contact us

Use the form on the right to contact perennial



123 Street Avenue, City Town, 99999

(123) 555-6789


You can set your address, phone number, email and site description in the settings tab.
Link to read me page with more information.


Obligatory Housewives?

It is commonly assumed that Islam puts forward a precise division of labour in gender roles, but there is much evidence apart from the above that raises questions about these interpretations, and goes against the grain of conventional thinking.

For instance, both the Qur'an and various hadith show that there is no basis within Islam to demand that women play the role of domestic housekeepers and child rearers as a matter of Divine obligation. On the contrary, women are explicitly exempted from wajib (mandatory) expectations this regard.

For instance, most people are unaware that the Qur'an clarifies that there is no obligation on a mother to nurse or breastfeed her baby, and that as was common practice at the time of revelation, fathers would often hire wet-nurses for this function. To the extent, then, that a mother does fulfil this function herself, she is entitled to payment from her husband for doing so:

"And if they should be pregnant, then spend on them until they give birth. And if they breastfeed for you, then give them their payment and confer among yourselves in the acceptable way; but if you are in discord, then another woman may breastfeed for the father." (65:6)

In a similar vein, and contrary to prevailing misconceptions, husbands have no right to demand their wives to carry out household chores, including cooking, cleaning or any other domestic work.

"It is reported that a man once came to Umar, the second Caliph, with the intention of bringing to his notice certain complaints he had against his wife. When he reached the door of Umar's house, he heard the Caliph's wife railing against him. Hearing this, he went back as he thought that the Caliph himself was in the same predicament and could, therefore, hardly be expected to set matters right for him. Umar, coming out of his house, saw the person going back. So he called him out and inquired as to the purpose which had brought him to his house. He said that he had come to him with some complaints against his wife, but turned back on finding that the Caliph himself was subject to the same treatment from his [the Caliph's] wife. Umar said to him that he patiently bore the excesses of his wife because she had certain rights over him: 'Is it not true that she cooks my food, washes my clothes and suckles my children, thus relieving me of the necessity of employing a cook, a washerman and a nurse, although she is not in the slightest degree responsible for this? Not only that, I enjoy peace of mind on account of her and I am protected from committing the sin of adultery. In view of these advantages, I put up with her excesses. You should also do the same.'" (Cited in Mazheruddin Siddiqi, Women in Islam, Institute of Islamic Culture, Lahore, Pakistan, 1975, pp. 83-84)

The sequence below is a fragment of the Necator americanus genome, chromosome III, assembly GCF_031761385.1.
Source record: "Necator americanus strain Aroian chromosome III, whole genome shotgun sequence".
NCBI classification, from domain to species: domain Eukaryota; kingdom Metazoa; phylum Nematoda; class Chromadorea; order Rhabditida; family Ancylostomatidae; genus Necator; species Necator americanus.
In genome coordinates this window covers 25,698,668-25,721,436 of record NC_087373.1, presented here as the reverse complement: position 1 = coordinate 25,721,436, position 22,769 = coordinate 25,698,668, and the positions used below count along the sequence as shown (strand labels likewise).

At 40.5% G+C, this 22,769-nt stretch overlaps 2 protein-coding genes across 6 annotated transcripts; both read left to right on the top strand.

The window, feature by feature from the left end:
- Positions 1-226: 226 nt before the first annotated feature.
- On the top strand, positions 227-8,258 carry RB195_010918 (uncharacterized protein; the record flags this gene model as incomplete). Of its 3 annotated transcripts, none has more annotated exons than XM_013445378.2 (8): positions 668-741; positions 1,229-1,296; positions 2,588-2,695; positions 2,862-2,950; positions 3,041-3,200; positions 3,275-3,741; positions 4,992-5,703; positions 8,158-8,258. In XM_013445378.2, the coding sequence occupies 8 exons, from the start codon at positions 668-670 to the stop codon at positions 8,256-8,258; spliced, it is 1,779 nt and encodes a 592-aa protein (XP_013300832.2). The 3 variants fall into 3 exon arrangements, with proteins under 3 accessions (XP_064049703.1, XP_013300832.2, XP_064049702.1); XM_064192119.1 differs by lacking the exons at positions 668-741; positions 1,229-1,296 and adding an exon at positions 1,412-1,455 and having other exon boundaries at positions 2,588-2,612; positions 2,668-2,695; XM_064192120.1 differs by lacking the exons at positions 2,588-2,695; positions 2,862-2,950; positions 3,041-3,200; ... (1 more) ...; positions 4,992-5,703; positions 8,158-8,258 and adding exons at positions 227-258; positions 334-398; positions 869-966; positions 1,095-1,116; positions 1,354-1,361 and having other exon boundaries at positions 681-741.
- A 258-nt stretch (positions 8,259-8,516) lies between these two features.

Mutual responsibility for the household

A wide range of Prophetic traditions, of course, exhort and encourage both men and women to participate in household activities, such as playing with and rearing one's children, taking care of general household chores, and other domestic activities. However, what is particularly important here is that Islam advocates something that radical feminists have for long pointed out: that women have no obligation to perform household labour, including even breastfeeding their own children, and that they are entitled to renumeration for such labour.

Men, on the other hand, have no right to demand that women undertaken such labour. The Prophet's example, however, illustrates that men are expected to play a key role in the household:

Al-Aswad reported: I asked Aisha, “What did the Prophet, peace and blessings be upon him, do when he was with his family?” Aisha said, “The Prophet would do household chores for his family and he would go out when it was time for prayer.” (Sahih Bukhari, 644)

The Prophet also used to do all sorts of things that many modern men would eschew today as being 'women's activities', like sowing. He would "sew his own clothes, mend his own shoes and do whatever other work men do in their homes." (Imaam Ahmad in al-Musnad, 6/121; Sheikh al-Albani, Sahih al-Jami', 4927).

Elsewhere, Aisha is reported to have said that "He was like any other human being: he would clean his clothes, milk his ewe [female sheep] and serve himself." (Imam Ahmad in al-Musnad, 6/256; al-Silsilat al-Saihiha,671)